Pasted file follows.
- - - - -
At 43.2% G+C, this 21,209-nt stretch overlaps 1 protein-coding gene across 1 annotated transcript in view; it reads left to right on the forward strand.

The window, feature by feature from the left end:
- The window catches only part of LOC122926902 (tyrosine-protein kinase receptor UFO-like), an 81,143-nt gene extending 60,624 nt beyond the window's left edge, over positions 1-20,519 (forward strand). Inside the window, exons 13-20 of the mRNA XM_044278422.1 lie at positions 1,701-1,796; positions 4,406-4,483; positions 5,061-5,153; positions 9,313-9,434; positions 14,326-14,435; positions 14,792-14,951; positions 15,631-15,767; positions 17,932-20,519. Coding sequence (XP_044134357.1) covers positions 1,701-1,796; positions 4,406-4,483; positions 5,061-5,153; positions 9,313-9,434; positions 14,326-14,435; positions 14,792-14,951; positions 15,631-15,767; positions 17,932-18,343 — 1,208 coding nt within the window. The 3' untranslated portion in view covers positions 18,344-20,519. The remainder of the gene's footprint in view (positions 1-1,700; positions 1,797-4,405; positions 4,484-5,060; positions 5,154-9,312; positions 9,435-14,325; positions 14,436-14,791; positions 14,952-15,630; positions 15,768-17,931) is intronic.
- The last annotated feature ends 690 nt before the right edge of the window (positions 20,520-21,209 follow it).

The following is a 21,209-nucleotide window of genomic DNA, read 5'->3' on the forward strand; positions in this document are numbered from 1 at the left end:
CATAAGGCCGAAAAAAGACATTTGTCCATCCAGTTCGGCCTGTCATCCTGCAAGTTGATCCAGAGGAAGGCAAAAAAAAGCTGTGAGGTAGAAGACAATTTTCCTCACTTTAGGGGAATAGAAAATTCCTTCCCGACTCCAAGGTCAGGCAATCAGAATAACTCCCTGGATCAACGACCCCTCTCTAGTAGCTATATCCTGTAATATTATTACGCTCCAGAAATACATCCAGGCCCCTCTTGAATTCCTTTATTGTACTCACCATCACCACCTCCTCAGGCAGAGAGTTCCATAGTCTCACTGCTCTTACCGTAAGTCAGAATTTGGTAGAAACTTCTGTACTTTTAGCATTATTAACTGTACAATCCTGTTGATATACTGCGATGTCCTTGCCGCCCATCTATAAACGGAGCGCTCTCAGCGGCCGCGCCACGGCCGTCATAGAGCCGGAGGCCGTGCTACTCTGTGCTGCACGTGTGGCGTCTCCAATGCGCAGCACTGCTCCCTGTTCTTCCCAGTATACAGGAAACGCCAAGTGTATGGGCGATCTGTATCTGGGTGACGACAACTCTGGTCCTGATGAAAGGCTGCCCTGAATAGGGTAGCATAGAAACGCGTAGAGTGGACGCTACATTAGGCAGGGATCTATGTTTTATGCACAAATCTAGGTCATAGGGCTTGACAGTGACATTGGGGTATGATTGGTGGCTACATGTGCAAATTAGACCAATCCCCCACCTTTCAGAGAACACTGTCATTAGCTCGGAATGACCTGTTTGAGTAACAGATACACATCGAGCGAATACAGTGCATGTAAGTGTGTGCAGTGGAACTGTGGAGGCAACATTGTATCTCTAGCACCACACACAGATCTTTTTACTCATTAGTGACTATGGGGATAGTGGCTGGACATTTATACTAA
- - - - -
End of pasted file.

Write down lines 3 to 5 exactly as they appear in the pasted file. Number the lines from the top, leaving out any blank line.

- The window catches only part of LOC122926902 (tyrosine-protein kinase receptor UFO-like), an 81,143-nt gene extending 60,624 nt beyond the window's left edge, over positions 1-20,519 (forward strand). Inside the window, exons 13-20 of the mRNA XM_044278422.1 lie at positions 1,701-1,796; positions 4,406-4,483; positions 5,061-5,153; positions 9,313-9,434; positions 14,326-14,435; positions 14,792-14,951; positions 15,631-15,767; positions 17,932-20,519. Coding sequence (XP_044134357.1) covers positions 1,701-1,796; positions 4,406-4,483; positions 5,061-5,153; positions 9,313-9,434; positions 14,326-14,435; positions 14,792-14,951; positions 15,631-15,767; positions 17,932-18,343 — 1,208 coding nt within the window. The 3' untranslated portion in view covers positions 18,344-20,519. The remainder of the gene's footprint in view (positions 1-1,700; positions 1,797-4,405; positions 4,484-5,060; positions 5,154-9,312; positions 9,435-14,325; positions 14,436-14,791; positions 14,952-15,630; positions 15,768-17,931) is intronic.
- The last annotated feature ends 690 nt before the right edge of the window (positions 20,520-21,209 follow it).

The following is a 21,209-nucleotide window of genomic DNA, read 5'->3' on the forward strand; positions in this document are numbered from 1 at the left end: